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The previous home owners used a perforating tool to remove wallpaper, and just painted over all the holes and lines. I am in desperate need of some texture with no budget. I need to put a new baby in the room. I don't want to buy a hopper, and the cans of texture are way too expensive. I don't think I have a steady enough hand to do skip trowel. Is there another inexpensive way to texture my walls?

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a hammer is cheap but not so attractive :) –  Mark Schultheiss May 24 '11 at 18:36
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6 Answers

up vote 3 down vote accepted

Here is a good article that sounds easy and fairly cheap (you can get a 5 gal bucket of compound for about $15).

Method One: The Roller Sheetrock Texturing Method

This is the easiest of the two wall and ceiling texturing methods outlined in this tutorial. You’ll need:

  • Paint roller handle with cover and
  • extension pole Paint roller pan
  • Electric drill
  • Ribbon mixer (found in drywall taping tool area of the home improvement store)
  • Drop cloths
  • 5 gallon bucket(s) of sheetrock mud (drywall compound)or powder

Begin by thinning out the mud with water. Transfer half the mud to a sturdy plastic bucket. Add a cup of water to the remaining mud and mix it in well using the ribbon mixer with your electric drill. You might have to add some more water or mud. Ideally, it should have a consistency of a milk shake.

Apply the Texture

First, spread out the drop cloths in the work zone. Pour some thinned mud in the roller pan. There are two factors that determine how pronounced the finished texture will be — the nap of the roller used and the speed with which you roll the wall.

Play around with this with the first area before it dries until you get it where you like it.

As you roll the nap will lift the mud off the wall in peaks. The slower you go, the higher the peaks will be.

Start rolling up and down in one corner and work your way around the room. For a more erratic pattern, roll back over it at random angles. Set your internal artist free!

Read more:

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I once had to do a project on a budget ultra cheap and used a hole augar (about 3 inches) used to "drill" holes to plant plants on my drill to mix the stuff - worked pretty well, and a bit better than the bent rod I started with (that also worked but not as well). –  Mark Schultheiss May 24 '11 at 18:39
    
Note you can also spread it out on the wall with a trowel (keep it thin) and then texture with a roller. –  Mark Schultheiss May 24 '11 at 18:40
    
I am going to roll the texture on. Thank you so much! I had to order this tho krafttool.com/catalog.aspx?cat=91&subcat=131&prod=2353 –  Tatton Chantry May 25 '11 at 0:14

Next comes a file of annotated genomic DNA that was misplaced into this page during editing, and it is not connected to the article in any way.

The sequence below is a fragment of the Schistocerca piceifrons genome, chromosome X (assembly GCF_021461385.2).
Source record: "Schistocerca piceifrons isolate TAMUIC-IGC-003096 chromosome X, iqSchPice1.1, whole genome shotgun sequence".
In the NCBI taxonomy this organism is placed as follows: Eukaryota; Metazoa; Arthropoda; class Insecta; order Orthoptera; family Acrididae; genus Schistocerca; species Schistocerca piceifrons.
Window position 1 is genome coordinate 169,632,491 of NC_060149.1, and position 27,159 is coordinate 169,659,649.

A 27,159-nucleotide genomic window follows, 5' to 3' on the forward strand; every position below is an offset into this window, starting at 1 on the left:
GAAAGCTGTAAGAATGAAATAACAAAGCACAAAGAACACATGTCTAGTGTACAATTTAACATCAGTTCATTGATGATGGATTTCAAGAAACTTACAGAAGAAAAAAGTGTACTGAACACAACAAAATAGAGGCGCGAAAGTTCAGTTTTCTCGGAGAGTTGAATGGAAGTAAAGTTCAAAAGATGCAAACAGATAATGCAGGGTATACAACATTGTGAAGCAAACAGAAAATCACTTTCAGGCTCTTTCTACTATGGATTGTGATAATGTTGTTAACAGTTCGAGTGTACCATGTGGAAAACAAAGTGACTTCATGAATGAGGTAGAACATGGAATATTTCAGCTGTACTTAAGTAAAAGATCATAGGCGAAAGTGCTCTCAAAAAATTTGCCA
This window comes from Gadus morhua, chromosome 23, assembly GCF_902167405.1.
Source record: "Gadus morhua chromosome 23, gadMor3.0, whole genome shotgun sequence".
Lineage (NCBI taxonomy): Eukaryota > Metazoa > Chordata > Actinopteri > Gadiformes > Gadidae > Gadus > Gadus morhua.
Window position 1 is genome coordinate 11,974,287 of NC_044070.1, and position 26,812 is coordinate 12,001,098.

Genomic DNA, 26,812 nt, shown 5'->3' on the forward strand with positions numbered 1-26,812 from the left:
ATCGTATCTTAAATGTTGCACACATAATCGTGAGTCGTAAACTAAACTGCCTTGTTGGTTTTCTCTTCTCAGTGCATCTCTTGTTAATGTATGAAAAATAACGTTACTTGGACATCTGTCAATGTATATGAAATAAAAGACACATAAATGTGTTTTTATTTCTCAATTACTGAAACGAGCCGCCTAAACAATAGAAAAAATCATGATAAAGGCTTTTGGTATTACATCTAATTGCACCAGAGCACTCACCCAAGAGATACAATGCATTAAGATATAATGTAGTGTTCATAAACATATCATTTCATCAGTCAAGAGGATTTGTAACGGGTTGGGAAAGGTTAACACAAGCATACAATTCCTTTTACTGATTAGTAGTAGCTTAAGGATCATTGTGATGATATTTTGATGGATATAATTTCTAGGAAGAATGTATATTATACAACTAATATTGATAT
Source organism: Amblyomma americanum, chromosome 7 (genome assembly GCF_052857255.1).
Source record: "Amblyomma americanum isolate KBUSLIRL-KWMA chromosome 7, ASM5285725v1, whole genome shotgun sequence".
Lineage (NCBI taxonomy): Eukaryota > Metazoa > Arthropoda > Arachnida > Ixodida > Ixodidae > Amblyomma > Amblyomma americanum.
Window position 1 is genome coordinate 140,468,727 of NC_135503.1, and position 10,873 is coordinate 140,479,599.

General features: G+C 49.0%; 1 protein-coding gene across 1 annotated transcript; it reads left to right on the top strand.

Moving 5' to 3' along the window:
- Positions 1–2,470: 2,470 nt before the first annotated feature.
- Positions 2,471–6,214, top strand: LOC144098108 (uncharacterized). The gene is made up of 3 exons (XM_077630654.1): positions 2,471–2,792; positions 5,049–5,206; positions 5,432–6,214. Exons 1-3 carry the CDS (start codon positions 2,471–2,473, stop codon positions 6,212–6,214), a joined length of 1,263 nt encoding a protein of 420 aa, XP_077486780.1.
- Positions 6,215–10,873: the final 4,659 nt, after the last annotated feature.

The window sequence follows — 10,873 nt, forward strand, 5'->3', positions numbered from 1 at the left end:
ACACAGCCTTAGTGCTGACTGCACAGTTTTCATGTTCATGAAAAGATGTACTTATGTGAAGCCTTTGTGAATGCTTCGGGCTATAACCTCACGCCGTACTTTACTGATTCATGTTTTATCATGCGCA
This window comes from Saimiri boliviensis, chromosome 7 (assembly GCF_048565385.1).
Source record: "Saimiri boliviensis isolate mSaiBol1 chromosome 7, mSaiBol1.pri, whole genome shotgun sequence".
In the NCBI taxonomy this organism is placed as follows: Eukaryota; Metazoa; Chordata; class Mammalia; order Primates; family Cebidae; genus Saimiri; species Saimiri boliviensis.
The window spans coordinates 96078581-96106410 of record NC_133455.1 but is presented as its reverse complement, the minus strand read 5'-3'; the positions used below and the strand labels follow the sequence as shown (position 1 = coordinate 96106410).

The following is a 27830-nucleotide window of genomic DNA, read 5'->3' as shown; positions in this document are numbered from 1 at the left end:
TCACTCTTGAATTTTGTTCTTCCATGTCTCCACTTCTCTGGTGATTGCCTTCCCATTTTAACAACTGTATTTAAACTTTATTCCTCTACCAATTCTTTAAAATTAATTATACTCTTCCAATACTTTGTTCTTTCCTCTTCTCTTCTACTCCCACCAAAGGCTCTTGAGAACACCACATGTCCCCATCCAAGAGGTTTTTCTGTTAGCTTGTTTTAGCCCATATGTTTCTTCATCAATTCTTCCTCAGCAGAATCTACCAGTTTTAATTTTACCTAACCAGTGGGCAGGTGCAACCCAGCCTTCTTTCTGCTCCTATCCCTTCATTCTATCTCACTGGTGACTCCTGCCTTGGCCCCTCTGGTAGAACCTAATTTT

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Since you should paint over any texture you apply, combine the two into one step and use a texture paint such as popcorn or sand, both available from Home Depot (similar products are available at other stores).

Alternatively, if you already have some paint, mix your own using a texture additive:

Container of texture additive for paint

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I tried this method on a second room. It seemed like it was working wonderfully, until it dried. It took another three coats of normal paint to make it a usable room. The sand left sharp peaks all over the room. You could tell every spot that I did not roll at exactly the same direction. It was horrible. It is a great idea that does not work. –  Tatton Chantry Sep 16 '11 at 12:20
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Thin taping mud "thrown" at the wall with a stiff bristled brush. After that you can paint over. The thinner the mud, the softer the texture.

Full disclosure: I've never done this myself, but have seen my dad (a drywall finisher by trade) do this. It's similar to the way that some stucco work is done.

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I had the exact same problem, and went with a couple cans of spray knockdown texture and a foam knockdown knife. Pretty good results, and the stuff is water-soluble and doesn't adhere strongly, so if you get it where you don't want it, just let it dry as-is and give it a light touch with a scraping knife or a pink Scotch-Brite sponge.

The spray can the knife

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A masonry brush

enter image description here

10" wide joint knife

enter image description here

and water thinned joint compound.

You can do leaf patterns, spatter, your artistic capability is the limit as to what you get. Use the brush to apply the compound, let it set and knock it down with the joint knife.

It's also not as messy as the shootz gun which can be nasty for overspray. It's come to be my preferred method as you are in direct control on how light or heavy the texture is.

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I once had the challenge of matching an existing knockdown texture for a customer and made this knockdown tool for about $15. The only other things you will need are a wide taping knife and a 5 gallon bucket of drywall mud. Read the details at

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-1 for a link only answer –  BMitch Dec 1 '13 at 13:51
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